According to research for Love Your Gut Week, the most common gut problems include constipation, diarrhoea, bloating and persistent stomach pains. “This research shows that significant numbers of people experience problems with their gut and it can have a huge impact on people’s lives,” says Dr Joan Ransley, nutritionist for the Love Your Gut campaign. “Digestive health is something we all need to take seriously. Listening to your gut can really make a difference to your overall wellbeing, from understanding the steps you can take to keep your gut healthy, to being aware of when you should see a doctor.”
Alison Reid, CEO of The IBS Network, says pharmacies play a key role in signposting people with IBS symptoms to see their GP for a diagnosis. “Our members have reported that talking openly about their condition with people who understand really helps them break this cycle, supporting them in taking control of their IBS,” she says.
If customers think they have IBS, they should visit their GP to make sure there’s no underlying cause for their symptoms. Most IBS cases can be managed with dietary and lifestyle changes. Some people find avoiding certain types of carbohydrates called FODMAPs (fermentable oligosaccharides, disaccharides, monosaccharides and polyols) can help – these can be found in some fruits and vegetables, wheat products and beans. Customers can also buy specific IBS medicines over the counter, such as antispasmodic medicines and peppermint oil capsules.
If customers are experiencing an acute bout of diarrhoea, they don’t need any specific treatment, as long as they drink plenty of water-based drinks and eat light, carbohydrate-rich foods such as rice or crackers. Anti-diarrhoeal medicines, such as loperamide, aren’t usually necessary, but these can be taken to reduce bowel movements before a special occasion. Oral rehydration therapy should be recommended for older people, young children and babies to prevent dehydration.
Customers with constipation should increase their intake of fibre-rich foods, drink plenty of fluids and take more exercise. Laxatives should generally be avoided – if they do wish to try them, customers should try a bulk-forming laxative first.
Wind and bloating are usually nothing serious, but persistent symptoms should be checked out by a GP. Certain foods can cause wind and bloating or make it worse. These include beans, onions, broccoli, cabbage, cauliflower and chewing gum. Over-the-counter remedies for wind often contain simeticone. Antispasmodic medicines may help if the symptoms are associated with IBS.
Increasingly, research is revealing that women and men may have different digestive needs. This may be related to the gut-brain axis, which links the digestive system and nervous system, and also the gut microbiota – the bacteria and other organisms that live in the gut. In October 2017, Brigham Young University research found that stress causes changes in gut microbiota of female mice, rather than male mice, and the researchers believe these findings can be extrapolated easily to humans.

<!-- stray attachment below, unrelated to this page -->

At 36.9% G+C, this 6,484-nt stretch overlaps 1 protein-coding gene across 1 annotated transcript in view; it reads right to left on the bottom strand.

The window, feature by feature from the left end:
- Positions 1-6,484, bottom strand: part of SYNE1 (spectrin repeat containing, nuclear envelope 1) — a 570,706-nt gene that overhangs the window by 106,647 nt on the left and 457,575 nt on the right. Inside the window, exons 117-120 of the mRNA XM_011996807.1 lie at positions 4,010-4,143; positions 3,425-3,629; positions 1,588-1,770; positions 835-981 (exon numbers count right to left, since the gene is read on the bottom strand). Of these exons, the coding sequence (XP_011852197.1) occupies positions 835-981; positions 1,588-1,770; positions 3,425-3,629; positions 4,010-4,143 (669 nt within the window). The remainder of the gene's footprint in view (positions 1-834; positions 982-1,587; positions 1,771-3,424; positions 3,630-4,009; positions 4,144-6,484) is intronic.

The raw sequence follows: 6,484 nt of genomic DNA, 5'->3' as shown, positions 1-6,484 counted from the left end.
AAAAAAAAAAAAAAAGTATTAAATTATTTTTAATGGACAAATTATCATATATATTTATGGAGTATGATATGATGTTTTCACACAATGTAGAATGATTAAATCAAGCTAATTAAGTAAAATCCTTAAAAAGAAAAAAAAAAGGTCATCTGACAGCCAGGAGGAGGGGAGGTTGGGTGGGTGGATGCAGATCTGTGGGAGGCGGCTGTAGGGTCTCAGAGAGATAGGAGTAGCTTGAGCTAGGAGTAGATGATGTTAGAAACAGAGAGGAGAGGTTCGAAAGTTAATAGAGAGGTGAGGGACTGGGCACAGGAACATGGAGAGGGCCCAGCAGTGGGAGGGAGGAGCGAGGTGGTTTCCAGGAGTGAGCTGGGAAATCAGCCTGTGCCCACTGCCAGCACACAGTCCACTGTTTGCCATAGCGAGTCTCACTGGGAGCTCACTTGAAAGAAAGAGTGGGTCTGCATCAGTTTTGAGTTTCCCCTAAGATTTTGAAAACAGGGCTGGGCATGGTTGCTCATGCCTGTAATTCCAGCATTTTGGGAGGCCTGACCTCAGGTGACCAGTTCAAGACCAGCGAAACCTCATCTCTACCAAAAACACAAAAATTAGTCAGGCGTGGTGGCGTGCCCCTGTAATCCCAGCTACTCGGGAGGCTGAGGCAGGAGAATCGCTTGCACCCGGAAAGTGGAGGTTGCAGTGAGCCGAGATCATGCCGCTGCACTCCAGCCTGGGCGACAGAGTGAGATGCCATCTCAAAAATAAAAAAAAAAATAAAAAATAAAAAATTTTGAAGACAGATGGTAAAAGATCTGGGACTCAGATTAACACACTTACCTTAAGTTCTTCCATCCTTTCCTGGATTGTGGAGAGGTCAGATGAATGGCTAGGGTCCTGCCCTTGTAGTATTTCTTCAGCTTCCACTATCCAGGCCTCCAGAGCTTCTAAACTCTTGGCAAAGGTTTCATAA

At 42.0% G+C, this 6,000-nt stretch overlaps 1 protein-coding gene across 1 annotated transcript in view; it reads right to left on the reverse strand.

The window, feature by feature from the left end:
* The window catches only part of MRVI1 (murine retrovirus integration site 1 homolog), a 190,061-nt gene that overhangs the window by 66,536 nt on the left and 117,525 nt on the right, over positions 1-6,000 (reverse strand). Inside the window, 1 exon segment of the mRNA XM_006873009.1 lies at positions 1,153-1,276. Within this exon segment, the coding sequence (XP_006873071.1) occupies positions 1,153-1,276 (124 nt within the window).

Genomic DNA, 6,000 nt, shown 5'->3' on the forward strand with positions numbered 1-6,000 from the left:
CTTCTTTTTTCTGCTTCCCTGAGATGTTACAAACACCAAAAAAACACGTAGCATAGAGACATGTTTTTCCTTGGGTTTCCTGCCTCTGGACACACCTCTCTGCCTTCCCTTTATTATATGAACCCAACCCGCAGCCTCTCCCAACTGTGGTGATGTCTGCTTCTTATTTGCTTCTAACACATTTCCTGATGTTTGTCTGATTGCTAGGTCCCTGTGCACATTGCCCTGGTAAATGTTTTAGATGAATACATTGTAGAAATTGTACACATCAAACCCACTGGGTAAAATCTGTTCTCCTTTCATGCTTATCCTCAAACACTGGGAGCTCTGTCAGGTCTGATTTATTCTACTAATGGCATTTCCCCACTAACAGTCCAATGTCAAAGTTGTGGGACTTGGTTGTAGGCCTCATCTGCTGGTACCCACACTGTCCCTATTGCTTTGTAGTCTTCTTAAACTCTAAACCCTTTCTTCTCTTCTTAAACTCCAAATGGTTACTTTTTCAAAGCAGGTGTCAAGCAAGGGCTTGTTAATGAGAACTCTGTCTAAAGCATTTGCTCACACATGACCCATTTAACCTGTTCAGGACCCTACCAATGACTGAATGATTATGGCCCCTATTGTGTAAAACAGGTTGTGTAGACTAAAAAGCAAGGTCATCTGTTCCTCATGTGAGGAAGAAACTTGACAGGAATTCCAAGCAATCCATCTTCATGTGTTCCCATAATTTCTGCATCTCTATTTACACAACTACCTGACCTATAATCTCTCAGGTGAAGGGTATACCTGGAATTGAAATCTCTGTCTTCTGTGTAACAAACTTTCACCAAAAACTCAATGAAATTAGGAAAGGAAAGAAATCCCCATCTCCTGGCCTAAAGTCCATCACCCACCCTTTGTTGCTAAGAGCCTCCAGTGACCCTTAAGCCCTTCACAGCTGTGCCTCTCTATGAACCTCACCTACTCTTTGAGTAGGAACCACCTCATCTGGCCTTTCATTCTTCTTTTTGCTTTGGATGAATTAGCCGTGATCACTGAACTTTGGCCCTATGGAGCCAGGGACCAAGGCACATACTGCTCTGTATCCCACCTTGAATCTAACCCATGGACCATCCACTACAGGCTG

“In society, women tend to have higher rates of depression and anxiety, which are linked to stress,” says Laura Bridgewater, Brigham Young University professor of microbiology and molecular biology. “This study suggests that a possible source of the gender discrepancy may be the different ways gut microbiota responds to stress in males versus females.”
Around twice as many women as men have been diagnosed with IBS. This may partly be because women have more sensitive guts to certain foods and lifestyle factors. But doctors believe there are other important reasons for this as well. “Women are more prone to seeking help from secondary care for IBS,” says Dr Anton Emmanuel, medical director of the charity Core. “This may reflect that men are less likely to present to a GP, and women are more likely to report stress-related symptoms. But it could also be the effects of female hormones, as some women are affected by fluctuations in their menstrual cycle, with more pronounced symptoms just before, and in the early days, of their menstrual period. There are other differences in digestive disorders between the genders. Peptic ulcers tend to affect more men, whereas dyspepsia (indigestion) tends to affect more women.”
At present, the treatment for different digestive disorders is the same for men and women. But as research reveals more about the gut-brain axis and the gut microbiota, it is possible that gender-specific treatments could be in the pipeline in the future.
Probiotics are becoming increasingly popular, and not just within digestive health. These live cultures of bacterial strains have been shown to restore a healthy balance of bacteria in the gut microbiota, if it has been depleted by diarrhoea, antibiotics or stress. Probiotics feed on prebiotics, which are complex carbohydrates. Research shows that probiotic and prebiotic supplements may help certain digestive symptoms, such as diarrhoea, constipation and bloating. Ongoing studies are also looking at whether probiotics could help a range of other health problems, including depression and anxiety. Gut bacteria seem to modulate the balance of neurotransmitters in the brain, with some strains producing neurotransmitters, including serotonin, which can have a positive effect on mood and emotion.
The clinical evidence for probiotic supplements in IBS management is still limited. NICE guidance recommends that anyone who wishes to try probiotics should take them for at least four weeks (at the recommended dose) and monitor their symptoms.
“It’s only been in the last five years that probiotics have received individual study and more focused research,” says Dr Emmanuel. “There are many different dietary supplements out there; some are effective for IBS-type symptoms but they don’t help everyone. It is very much a case of trial and error. Most yoghurts sold in supermarkets don’t contain enough density of the bacteria so aren’t especially effective.”
During a ‘fight or flight’ stress response, the brain releases the hormones adrenaline and cortisol, which impair the body’s ability to digest food
Originally Published by Training Matters